Coping with a death or other significant loss can be difficult for the strongest of adults. It can be even more difficult and confusing for children. Here are a few ways to assist a child during this process:
- Tell the Child What Will Happen or Has Happened. It is important to communicate openly and honestly with children. When a death is imminent or has already occurred, many people try to soften the blow by using euphemistic phrases such as "He's going to sleep soon" or "She's gone away." Dodging the issue in this manner, however well intentioned, can result in further confusion. Telling a child that a loved one has "gone away" suggests that the person had a choice in the matter, and can unwittingly communicate that other people may abandon the child too. Alternatively, the child might think that the loved one can come back, which can set them up for further disappointment, confusion, and/or sadness.
- Showing Some Vulnerability is Okay. It is okay for children to see that adults are upset, and that loss is difficult for anyone to get through, regardless of age and experience. It is important not to feel as though you must have all the answers, or present yourself as invulnerable. At the same time, it is NOT okay for adults to ask children, either explicitly or implicitly, to assist them in coping with their grief. In other words, children should not be expected to do or say something to make things better for the adults. Making a child into a confidant in this manner is harmful; children are not mature enough emotionally to cope with that sort of pressure. It can be quite difficult for grieving adults to find the right balance between sharing enough with children to help them understand what has happened, and sharing too much (which can lead to coping problems for the children).
- What To Tell Children Depends on Their Age. Children are by definition immature, and have different understandings of what it means to be dead, to lose something important to you, and how to cope with loss. It is important to take into account a child's developmental level when deciding how much and what to say. It is not until about ages 9 to 12 that a child fully comprehends the meaning and reality of death. Very young children may experience death as a loss, but they will not understand the irreversible nature of the loss, nor will they be able to verbalize that loss. Children ages 2 to 6 may also have difficulty understanding the permanence of death. They will likely ask a great deal of questions about what has occurred, and may act out with negative or regressive behaviors, and possibly display fears of abandonment. Children ages 6 to 9 are generally somewhat frightened of death as they begin to understand that it is a permanent condition. However, they also tend to express curiosity about the nature of death.
As young children are naturally self-centered, their questions and thoughts about death tend to revolve around themselves. For example, they may wonder if they somehow caused the death ("I was naughty so Daddy left."), if death will happen to them ("Will I wake up tomorrow if I go to bed tonight?"), and who is going to take care of them ("Now that Grandma is gone, who will baby-sit when Mom and Dad are away?"). Answer such questions honestly when they arise, but also with sensitivity. Children need to know that death is permanent and isn't going to change. They also need to know in no uncertain terms that the death was not caused by anything they did or did not do. Finally, they need to be comforted (to the extent that they become upset by the news of the death).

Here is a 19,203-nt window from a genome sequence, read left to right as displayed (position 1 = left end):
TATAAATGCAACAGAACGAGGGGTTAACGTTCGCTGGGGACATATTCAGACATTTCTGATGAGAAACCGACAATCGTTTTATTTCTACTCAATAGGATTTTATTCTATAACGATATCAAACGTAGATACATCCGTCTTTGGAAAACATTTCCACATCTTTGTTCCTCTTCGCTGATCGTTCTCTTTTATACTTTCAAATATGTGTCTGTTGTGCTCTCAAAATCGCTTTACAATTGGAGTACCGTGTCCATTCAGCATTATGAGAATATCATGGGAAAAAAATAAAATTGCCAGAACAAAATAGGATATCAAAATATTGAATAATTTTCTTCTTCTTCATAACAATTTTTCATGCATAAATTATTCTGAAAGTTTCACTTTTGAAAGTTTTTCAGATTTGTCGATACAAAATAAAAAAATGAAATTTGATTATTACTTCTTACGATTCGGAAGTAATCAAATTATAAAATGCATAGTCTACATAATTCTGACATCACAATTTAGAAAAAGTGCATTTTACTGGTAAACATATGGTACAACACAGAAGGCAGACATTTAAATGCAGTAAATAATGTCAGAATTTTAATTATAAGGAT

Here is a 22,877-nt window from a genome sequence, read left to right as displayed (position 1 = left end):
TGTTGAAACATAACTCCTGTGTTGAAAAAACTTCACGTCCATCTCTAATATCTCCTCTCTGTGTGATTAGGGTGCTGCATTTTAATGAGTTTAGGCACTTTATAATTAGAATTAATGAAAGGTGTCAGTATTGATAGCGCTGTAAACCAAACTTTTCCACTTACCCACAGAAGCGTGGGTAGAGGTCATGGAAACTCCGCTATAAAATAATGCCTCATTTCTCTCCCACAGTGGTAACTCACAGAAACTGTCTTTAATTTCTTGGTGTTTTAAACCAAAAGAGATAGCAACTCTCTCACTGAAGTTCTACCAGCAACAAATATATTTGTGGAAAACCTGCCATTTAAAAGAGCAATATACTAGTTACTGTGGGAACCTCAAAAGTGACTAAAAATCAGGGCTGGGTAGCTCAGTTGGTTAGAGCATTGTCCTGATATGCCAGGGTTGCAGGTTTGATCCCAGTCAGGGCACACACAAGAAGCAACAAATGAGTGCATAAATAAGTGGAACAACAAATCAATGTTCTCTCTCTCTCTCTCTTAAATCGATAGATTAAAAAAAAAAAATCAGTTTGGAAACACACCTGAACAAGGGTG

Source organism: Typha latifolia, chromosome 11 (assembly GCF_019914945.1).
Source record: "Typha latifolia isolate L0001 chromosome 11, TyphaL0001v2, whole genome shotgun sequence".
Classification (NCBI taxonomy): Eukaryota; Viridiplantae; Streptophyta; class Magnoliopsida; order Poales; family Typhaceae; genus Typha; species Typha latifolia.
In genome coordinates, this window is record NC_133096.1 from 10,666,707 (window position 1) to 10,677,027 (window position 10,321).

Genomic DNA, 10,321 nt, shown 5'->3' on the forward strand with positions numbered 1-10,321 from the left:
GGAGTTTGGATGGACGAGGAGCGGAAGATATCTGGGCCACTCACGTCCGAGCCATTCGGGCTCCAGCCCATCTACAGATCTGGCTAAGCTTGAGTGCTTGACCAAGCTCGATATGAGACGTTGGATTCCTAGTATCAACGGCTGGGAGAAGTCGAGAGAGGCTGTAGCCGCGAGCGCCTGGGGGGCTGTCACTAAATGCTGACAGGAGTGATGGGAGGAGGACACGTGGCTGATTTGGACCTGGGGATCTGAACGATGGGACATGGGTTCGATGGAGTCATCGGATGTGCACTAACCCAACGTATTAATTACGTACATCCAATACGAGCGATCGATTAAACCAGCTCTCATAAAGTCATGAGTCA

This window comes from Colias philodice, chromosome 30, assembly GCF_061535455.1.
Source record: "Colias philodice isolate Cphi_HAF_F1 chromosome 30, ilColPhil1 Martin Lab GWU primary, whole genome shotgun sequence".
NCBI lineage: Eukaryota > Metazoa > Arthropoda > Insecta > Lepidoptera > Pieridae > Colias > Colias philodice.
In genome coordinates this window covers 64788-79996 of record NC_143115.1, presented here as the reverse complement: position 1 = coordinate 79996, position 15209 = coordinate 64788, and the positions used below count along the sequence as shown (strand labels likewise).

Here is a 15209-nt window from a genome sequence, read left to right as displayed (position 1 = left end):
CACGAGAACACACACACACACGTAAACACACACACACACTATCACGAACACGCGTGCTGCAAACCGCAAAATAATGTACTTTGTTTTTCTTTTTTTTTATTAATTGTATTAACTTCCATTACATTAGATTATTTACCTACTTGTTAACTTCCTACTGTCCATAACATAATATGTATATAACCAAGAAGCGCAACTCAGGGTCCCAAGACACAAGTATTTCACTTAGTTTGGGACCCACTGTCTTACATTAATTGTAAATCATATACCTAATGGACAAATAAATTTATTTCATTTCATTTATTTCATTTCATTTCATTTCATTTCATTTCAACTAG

Children are not always able to verbalize their thoughts about death, or know the right questions are to ask. They may be frightened of asking questions, or of the answers they may find out. For this reason, parents may want to step in and provide answers to some common childhood questions about death, even if the child has not asked the questions. Whether or not to offer such information is a judgment call that each parent has to make independently based on their knowledge of their child.
What a parent will say about death is often heavily influenced by their religious or spiritual beliefs concerning the nature of death and dying. For example, some parents believe that heaven and hell are metaphorical or poetic concepts with no underlying reality. Others believe that these are literally real places where an immortal soul will reside after death. Some parents believe in the possibility of reunion with deceased relatives and loved ones in heaven, while others believe in reincarnation. Still others believe that no afterlife exists at all. Whatever the nature of parents' beliefs about death, it is important to remember to be sensitive to their children's developmental needs as they communicate those beliefs to their children.
As mentioned previously, explanations concerning death should always be age-appropriate. In general, older children will want, and often can handle more of the truth than younger children. For example, given a situation where a four-year-old's grandmother has died, a parent might simply say:
"Grandma was very sick and died, so you won't get to see her again (in this life), but you know she loved you very much."
Parents may offer more details to an older child. For example, an eight-year-old who has lost his grandmother might be told the following,
"Grandma had a heart problem. She tried some medicine from her doctor, but it didn't work. She really wanted to fix the problem, but it wasn't possible, and she has died. Though she loved all of us very much and will miss us, and though we feel the same about her, we won't get to see her again (in this life). It is very sad."